Cases reported "Liver Failure"

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1/483. Tyrosinemia type 1 should be suspected in infants with severe coagulopathy even in the absence of other signs of liver failure.

    Tyrosinemia type l is an inherited metabolic disorder attributable to deficiency of fumarylacetoacetate hydrolase, a terminal enzyme in the degradation pathway of tyrosine. Affected individuals may present with any of a number of signs and symptoms, including failure to thrive, fever, vomiting, diarrhea, hepatomegaly, ascites, jaundice, renal fanconi syndrome, or conditions such as rickets and hepatocellular carcinoma.1 If untreated, the patient may die of acute liver failure before the second year of life, or from chronic liver failure or hepatocellular carcinoma before the end of the second decade of life.2 Although overt liver failure with coagulopathy may be part of the presentation of tyrosinemia, a significant coagulopathy in the absence of overt signs of liver disease has not been emphasized as a clue to the diagnosis of this condition. We report two tyrosinemic infants who presented with severe coagulopathies and no other signs of liver failure to stress this diagnostic point.
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2/483. liver transplantation for endstage hepatitis c cirrhosis in a patient with primary hypogammaglobulinaemia.

    liver transplantation was performed in a patient with primary hypogammaglobulinaemia, chronic hepatitis c and hepatic failure. The immediate posttransplant period was uncomplicated. Owing to a stricture of the choledochojejunostomy the patient was reoperated with construction of a hepaticojejunostomy 11 months posttransplant. The patient remained hepatitis c virus (HCV) rna-positive, with high and increasing levels of HCV. Liver biopsies demonstrated the recurrence of HCV. 14 months after the transplantation the patient developed severe diarrhoea caused by cryptosporidium parvum. The infection did not respond to available therapeutic measures. He deteriorated with development of liver failure and died 18 months after the transplantation. The present case report illustrates the difficulties associated with organ transplantation in patients with primary hypogammaglobulinaemia.
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ranking = 944.44756202003
keywords = hepatitis, chronic hepatitis, b
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3/483. "The silent killer": chronic acetaminophen toxicity in a toddler.

    We report a case fatality from chronic acetaminophen (APAP) toxicity in an 18-month-old toddler, born 14 weeks premature, who had been receiving less than the standard toxic threshold of the pediatric suspension of APAP for 4 days prior to presentation. Furthermore, he had been on prolonged total parenteral nutrition (TPN) as an infant. We hypothesize that TPN-induced hepatic changes may have diminished the patient's hepatic reserve, making him more susceptible to APAP toxicity. We propose that different "therapeutic" APAP dosing may be needed for those with underlying risk factors for hepatotoxicity.
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ranking = 0.29411764705882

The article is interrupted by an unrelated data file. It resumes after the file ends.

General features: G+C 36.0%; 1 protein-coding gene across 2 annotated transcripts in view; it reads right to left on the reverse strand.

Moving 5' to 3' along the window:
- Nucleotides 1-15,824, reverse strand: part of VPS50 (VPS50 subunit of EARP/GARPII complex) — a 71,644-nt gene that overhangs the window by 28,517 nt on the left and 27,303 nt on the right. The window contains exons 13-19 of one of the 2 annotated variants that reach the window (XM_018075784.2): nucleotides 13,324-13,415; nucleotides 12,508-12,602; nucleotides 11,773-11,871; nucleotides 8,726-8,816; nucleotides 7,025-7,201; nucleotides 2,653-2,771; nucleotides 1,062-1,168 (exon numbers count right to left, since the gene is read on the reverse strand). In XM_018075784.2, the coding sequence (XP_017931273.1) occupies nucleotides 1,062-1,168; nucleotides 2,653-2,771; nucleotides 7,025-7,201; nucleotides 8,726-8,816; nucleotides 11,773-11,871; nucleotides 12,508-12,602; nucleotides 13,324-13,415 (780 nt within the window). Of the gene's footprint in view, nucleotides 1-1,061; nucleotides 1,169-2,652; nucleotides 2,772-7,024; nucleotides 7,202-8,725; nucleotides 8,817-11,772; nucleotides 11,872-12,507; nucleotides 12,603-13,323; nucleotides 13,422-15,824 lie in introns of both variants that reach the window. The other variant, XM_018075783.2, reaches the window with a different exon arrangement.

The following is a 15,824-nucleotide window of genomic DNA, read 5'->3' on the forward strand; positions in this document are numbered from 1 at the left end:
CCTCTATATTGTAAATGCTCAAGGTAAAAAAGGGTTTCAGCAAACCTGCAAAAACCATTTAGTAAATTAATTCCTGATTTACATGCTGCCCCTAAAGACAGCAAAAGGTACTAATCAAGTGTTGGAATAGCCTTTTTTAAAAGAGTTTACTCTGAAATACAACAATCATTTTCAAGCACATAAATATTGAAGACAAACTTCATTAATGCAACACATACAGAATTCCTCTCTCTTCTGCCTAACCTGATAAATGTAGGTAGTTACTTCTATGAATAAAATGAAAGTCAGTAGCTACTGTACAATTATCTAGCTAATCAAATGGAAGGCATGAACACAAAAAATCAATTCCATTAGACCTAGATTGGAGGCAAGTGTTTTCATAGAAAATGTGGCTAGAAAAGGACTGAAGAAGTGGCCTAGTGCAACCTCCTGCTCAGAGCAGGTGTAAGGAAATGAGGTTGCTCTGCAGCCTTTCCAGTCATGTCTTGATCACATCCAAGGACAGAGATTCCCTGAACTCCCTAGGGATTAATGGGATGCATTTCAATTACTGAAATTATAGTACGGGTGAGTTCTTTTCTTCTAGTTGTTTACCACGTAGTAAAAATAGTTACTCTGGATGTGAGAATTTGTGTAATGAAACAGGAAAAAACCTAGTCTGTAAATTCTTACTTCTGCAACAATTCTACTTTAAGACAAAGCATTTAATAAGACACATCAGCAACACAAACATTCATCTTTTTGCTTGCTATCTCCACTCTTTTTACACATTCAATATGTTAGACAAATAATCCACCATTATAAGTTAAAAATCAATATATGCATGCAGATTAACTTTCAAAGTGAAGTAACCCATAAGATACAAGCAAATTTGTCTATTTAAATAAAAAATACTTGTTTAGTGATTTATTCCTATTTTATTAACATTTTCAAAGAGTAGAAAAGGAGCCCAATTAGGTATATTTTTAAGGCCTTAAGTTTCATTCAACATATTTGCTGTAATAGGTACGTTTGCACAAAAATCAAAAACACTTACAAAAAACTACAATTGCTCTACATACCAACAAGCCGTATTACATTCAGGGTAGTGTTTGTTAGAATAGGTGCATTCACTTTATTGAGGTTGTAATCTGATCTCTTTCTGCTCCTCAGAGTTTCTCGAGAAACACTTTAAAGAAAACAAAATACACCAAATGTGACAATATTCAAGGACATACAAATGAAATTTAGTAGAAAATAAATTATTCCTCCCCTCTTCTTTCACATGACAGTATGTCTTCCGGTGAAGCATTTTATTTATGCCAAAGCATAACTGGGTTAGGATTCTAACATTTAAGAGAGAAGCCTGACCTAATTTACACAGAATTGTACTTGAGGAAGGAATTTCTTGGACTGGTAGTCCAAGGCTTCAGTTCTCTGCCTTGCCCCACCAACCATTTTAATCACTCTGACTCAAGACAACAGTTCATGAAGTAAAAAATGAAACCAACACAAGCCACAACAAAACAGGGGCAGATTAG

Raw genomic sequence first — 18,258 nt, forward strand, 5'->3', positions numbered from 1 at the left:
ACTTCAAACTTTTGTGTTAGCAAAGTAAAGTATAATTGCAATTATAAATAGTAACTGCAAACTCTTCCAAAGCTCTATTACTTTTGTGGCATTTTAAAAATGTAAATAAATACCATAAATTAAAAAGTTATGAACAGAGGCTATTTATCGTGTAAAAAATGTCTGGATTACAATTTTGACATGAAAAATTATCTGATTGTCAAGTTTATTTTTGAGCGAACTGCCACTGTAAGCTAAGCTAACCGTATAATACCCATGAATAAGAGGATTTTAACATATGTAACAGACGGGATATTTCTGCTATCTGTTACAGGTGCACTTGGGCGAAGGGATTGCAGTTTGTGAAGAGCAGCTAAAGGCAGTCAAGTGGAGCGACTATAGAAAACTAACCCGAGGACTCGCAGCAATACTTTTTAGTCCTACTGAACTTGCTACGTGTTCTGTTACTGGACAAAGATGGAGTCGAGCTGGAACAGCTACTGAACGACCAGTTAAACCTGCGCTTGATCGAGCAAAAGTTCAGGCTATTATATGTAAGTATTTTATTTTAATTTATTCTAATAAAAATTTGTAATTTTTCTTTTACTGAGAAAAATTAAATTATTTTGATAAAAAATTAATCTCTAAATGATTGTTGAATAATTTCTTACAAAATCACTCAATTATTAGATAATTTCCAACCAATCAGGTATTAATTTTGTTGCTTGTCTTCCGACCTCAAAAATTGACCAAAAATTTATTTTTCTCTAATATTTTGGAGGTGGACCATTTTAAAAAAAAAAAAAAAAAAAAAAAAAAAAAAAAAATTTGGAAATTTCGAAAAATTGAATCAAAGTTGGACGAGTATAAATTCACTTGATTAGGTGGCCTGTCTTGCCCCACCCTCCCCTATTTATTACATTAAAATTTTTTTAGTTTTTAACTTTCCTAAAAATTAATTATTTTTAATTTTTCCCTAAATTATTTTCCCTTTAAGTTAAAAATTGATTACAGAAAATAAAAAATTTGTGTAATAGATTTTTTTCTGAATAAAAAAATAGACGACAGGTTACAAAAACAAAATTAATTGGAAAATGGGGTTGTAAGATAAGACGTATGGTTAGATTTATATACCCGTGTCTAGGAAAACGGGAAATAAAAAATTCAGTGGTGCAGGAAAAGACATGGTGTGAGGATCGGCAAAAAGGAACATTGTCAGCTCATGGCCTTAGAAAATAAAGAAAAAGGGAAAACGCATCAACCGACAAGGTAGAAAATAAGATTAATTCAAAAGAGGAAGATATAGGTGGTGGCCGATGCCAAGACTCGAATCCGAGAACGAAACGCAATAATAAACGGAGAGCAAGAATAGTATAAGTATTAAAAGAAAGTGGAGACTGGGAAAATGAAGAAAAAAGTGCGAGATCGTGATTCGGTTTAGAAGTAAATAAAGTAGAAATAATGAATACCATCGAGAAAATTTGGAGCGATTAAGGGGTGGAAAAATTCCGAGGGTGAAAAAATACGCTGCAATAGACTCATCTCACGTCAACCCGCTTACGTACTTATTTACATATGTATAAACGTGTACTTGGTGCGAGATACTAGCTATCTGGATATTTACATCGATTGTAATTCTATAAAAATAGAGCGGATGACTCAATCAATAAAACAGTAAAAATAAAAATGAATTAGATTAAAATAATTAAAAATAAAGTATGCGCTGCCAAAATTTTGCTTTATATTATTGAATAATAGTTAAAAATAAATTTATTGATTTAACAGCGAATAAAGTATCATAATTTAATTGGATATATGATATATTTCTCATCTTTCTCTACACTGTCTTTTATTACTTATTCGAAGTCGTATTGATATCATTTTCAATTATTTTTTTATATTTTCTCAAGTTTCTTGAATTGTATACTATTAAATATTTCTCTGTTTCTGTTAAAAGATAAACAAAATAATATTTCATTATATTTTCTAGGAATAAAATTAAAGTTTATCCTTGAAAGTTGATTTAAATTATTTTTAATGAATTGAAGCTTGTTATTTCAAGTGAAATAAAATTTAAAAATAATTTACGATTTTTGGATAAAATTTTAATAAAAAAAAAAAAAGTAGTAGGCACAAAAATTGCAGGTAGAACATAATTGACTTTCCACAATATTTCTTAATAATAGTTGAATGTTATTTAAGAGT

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4/483. Favorable nutritional outcome after isolated liver transplantation for liver failure in a child with short bowel syndrome.

    A patient with short gut syndrome presented with end-stage liver disease. She underwent an isolated liver transplantation at the age of 3.5 years. parenteral nutrition was discontinued 1.5 years after surgery. At 7 years of age, the patient has maintained normal nutritional indices and growth while on a normal oral diet. This observation suggests that liver transplantation alone can be a valuable alternative to the combined small bowel/liver transplantation in short bowel syndrome when intestinal adaptation is expected and if the ileocecal valve is present and that improvement of gut function can occur after successful liver transplantation.
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ranking = 0.82352941176471
keywords = b
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5/483. Falsely low calcium measurements after high volume plasma exchange in a patient with liver failure.

    A 63-year-old male with lactic acidosis secondary to fialuridine-induced liver failure underwent seven plasma exchanges while awaiting orthotopic liver transplantation. Following plasma exchange, total serum calcium concentrations measured by conventional clinical chemistry methods were significantly lower than the elemental calciums determined by atomic absorption spectroscopy (P = 0.004). The difference in calcium measured by atomic absorption and by conventional methods correlated with serum citrate concentration (R = 0.77) Following the first exchange, the serum lactic acid concentration decreased from 10.2 to 4.4 mmol/L. These results suggest that plasma exchange may aid in the removal of metabolic products such as lactic acid in patients with liver failure. However, the accumulation of unmetabolized citrate may also result in falsely low total calcium measurements in some patients who undergo plasma exchange.
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ranking = 0.47058823529412
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6/483. Severe hepatotoxicity associated with bromfenac sodium.